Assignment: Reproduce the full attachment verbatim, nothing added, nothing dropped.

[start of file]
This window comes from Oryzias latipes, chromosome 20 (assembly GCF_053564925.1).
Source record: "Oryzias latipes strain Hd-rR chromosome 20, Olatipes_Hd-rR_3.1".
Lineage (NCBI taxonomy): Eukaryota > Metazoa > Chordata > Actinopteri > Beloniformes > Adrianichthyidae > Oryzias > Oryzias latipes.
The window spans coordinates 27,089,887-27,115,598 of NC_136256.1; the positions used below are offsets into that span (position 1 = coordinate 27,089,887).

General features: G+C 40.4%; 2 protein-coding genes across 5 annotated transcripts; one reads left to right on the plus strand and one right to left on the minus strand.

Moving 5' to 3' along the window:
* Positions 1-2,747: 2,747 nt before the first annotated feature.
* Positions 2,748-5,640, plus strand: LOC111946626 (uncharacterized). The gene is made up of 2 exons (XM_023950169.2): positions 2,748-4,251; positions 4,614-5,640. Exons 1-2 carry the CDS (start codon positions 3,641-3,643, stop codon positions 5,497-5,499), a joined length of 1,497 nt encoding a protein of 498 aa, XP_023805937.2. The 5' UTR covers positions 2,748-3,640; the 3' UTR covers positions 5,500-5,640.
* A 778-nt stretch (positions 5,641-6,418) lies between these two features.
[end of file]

This window comes from Oryzias latipes, chromosome 20 (assembly GCF_053564925.1).
Source record: "Oryzias latipes strain Hd-rR chromosome 20, Olatipes_Hd-rR_3.1".
Lineage (NCBI taxonomy): Eukaryota > Metazoa > Chordata > Actinopteri > Beloniformes > Adrianichthyidae > Oryzias > Oryzias latipes.
The window spans coordinates 27,089,887-27,115,598 of NC_136256.1; the positions used below are offsets into that span (position 1 = coordinate 27,089,887).

General features: G+C 40.4%; 2 protein-coding genes across 5 annotated transcripts; one reads left to right on the plus strand and one right to left on the minus strand.

Moving 5' to 3' along the window:
* Positions 1-2,747: 2,747 nt before the first annotated feature.
* Positions 2,748-5,640, plus strand: LOC111946626 (uncharacterized). The gene is made up of 2 exons (XM_023950169.2): positions 2,748-4,251; positions 4,614-5,640. Exons 1-2 carry the CDS (start codon positions 3,641-3,643, stop codon positions 5,497-5,499), a joined length of 1,497 nt encoding a protein of 498 aa, XP_023805937.2. The 5' UTR covers positions 2,748-3,640; the 3' UTR covers positions 5,500-5,640.
* A 778-nt stretch (positions 5,641-6,418) lies between these two features.